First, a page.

With an awesome list of stirring Westerns novels, F. M. Parker has won acclaim as a master spellbinder. In The Slavers, he has achieved a new personal best, bringing alive the high drama and true-grit realities of the Western past.
The year is 1877. The scene is Mexico City. A young American, Ken Larraway, has come to study under the legendary master of weaponry, Louis Calleja.
Larraway is forced to turn from student to slayer while trying to save his teacher from death in an unfair duel with the son of Ramos Zaldivar the most powerful caudillo in Mexico.
With a handpicked killing crew from Zaldivar's private army on his trail and a bounty of a fortune on his head, Larraway flees north toward Texas, fighting his way through the rugged deserts and mountains where the only law comes out of a gun. There is no safety from Zaldivar's blood rage, and when Larrawy stumbles upon the town of Janos settled by a sect of polygamous Americans in a secluded, mountain valley, he finds not sanctuary but fresh danger.
Zaldivar knows of this strange colony of Janos and has raided it again and again to feed his and other powerful men's appetite for young, fair women as slaves to their desires. The settler's last hope against Zaldivar's rapacious reach is Larraway's skill with a pistol. If he agrees to face off against the most feared gunfighter in the land, Ramos Zaldivar himself.
Set against a background of Mexico on the brink of civil war between powerful Mexican caudillos and President Diaz, and revealing a little-known chapter of history in the lost colony of Janos, The Slavers combines authenticity with non-stop action and suspense. It is a thrilling reading experience.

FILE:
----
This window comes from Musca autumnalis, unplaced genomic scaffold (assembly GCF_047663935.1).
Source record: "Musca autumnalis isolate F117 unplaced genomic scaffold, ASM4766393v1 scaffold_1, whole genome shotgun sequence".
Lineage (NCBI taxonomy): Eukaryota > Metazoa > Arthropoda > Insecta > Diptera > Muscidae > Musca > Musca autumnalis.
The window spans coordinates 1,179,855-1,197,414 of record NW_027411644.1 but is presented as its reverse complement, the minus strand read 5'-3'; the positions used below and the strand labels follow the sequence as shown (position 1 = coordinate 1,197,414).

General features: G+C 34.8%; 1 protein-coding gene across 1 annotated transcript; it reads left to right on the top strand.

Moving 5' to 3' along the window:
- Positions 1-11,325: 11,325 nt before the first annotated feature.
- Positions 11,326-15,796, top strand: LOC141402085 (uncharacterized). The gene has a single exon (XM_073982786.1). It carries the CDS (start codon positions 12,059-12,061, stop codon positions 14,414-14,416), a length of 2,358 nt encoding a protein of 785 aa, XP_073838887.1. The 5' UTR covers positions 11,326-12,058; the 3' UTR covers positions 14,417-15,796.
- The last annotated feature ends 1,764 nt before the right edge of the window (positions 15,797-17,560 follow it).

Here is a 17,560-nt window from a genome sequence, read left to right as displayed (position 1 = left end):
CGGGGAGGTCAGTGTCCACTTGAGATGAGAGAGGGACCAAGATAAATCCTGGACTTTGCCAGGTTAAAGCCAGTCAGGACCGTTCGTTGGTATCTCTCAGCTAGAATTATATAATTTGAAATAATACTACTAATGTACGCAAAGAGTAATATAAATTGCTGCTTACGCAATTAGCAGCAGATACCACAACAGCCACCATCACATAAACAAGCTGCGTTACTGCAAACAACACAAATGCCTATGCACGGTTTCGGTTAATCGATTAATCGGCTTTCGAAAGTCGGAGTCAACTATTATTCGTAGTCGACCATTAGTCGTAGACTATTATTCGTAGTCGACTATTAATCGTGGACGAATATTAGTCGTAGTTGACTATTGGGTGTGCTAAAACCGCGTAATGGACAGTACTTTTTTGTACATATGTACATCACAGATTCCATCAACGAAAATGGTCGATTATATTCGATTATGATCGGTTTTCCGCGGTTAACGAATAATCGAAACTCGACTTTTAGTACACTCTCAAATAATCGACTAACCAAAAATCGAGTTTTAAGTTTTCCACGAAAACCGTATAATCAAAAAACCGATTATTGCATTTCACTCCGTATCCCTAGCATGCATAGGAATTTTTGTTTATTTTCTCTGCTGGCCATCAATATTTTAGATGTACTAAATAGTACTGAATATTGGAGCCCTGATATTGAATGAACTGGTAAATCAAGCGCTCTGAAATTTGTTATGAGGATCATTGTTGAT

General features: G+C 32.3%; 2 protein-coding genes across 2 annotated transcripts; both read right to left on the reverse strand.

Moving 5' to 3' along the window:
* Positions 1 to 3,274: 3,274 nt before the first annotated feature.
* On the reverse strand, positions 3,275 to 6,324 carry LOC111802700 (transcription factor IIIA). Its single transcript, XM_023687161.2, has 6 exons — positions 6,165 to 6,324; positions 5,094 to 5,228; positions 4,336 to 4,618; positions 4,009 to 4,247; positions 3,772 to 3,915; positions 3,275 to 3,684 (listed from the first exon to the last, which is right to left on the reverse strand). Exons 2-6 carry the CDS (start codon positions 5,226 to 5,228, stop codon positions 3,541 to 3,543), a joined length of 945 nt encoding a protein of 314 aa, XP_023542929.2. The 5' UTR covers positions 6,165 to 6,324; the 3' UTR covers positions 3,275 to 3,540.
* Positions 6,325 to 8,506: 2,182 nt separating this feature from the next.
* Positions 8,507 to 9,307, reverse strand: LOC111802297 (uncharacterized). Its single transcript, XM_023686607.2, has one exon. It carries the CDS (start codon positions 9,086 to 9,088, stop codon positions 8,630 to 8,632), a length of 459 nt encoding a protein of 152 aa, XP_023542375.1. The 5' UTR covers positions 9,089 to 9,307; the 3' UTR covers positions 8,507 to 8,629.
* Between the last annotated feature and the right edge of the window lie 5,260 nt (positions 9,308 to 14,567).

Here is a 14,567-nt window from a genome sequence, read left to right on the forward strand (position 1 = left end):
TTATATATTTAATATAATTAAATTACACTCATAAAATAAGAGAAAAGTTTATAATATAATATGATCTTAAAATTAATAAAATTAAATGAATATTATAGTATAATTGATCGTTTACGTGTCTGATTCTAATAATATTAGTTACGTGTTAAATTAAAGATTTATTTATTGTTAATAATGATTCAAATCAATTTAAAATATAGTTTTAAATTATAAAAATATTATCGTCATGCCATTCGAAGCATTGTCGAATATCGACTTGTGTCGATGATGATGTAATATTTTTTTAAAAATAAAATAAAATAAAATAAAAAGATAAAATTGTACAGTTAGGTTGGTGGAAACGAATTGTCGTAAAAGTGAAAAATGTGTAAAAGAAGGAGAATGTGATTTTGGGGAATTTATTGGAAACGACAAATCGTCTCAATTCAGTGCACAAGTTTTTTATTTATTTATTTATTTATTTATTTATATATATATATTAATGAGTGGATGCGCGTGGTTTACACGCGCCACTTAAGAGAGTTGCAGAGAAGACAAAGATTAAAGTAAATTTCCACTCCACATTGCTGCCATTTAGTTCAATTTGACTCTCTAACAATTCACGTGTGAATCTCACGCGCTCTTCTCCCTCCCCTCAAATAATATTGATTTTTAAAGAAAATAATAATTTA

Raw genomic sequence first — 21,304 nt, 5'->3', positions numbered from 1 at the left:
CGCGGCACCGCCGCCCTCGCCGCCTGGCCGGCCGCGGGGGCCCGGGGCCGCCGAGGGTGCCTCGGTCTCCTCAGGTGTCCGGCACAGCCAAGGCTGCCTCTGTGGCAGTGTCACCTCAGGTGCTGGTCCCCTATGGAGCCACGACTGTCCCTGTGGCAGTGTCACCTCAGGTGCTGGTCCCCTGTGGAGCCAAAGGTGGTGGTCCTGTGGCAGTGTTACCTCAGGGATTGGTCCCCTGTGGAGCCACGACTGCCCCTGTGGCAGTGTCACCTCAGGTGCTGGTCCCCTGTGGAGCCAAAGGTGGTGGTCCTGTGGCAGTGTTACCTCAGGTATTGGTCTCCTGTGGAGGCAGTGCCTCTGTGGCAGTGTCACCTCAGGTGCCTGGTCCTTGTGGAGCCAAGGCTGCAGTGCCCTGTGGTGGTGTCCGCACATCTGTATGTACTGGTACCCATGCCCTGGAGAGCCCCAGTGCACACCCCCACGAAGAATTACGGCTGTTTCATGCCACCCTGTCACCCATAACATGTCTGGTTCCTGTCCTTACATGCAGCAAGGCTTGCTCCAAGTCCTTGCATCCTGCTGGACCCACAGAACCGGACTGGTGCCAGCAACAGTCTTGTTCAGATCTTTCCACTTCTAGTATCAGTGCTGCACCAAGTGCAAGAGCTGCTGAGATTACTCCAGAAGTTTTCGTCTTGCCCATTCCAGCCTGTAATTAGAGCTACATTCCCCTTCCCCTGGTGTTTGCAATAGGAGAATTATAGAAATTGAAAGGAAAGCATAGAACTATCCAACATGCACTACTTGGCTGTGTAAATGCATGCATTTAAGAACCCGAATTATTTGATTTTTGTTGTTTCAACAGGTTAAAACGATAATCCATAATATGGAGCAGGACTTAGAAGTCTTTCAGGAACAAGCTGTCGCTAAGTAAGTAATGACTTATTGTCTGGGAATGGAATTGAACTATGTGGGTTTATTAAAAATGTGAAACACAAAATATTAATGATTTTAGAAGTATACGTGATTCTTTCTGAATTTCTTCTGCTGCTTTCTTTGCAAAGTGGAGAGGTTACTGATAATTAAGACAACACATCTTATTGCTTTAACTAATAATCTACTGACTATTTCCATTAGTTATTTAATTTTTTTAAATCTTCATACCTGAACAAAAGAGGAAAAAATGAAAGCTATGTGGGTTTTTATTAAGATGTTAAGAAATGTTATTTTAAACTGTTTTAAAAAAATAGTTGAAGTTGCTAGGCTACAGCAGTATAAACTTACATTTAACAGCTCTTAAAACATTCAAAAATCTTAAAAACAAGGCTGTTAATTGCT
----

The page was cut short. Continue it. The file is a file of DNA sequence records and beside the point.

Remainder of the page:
Author's notes from The Slavers
Janos truly existed--for a few short years.
The first United States law prohibiting polygamy was passed in 1862. Men with plural wives soon began to migrate south to settle in northern Mexicoa place they hoped would be a sanctuary from persecution. Janos was settled in 1863. A second more stringent federal law was passé in 1882. The flow of polygamist into Mexico accelerated. An even tougher law was passed in 1887. The number
of émigrés to Mexico grew greatly. In total, several thousand American men and women and their children, founded twenty settlements in Mexico.
The bloodiest of Mexican revolutions began in1910. Battles between the opposing forces were fought almost everywhere. One million people were slain out a national population of fifteen million. Many rebel chieftains sprang into being during these times. Soldiers deserted the federal army and formed marauding bands. Bandits rode all over the back country.
The American settlements, where each man had several wives, were prime targets for the large bands of men roving about the country. The gangs invaded the towns and raped the women, forcing 'favors' as they called it. A rapid exodus of the American polygamists began. They streamed north, abandoning years of labor and fertile land, to settle in secluded valleys in the desert southwest of the United States.
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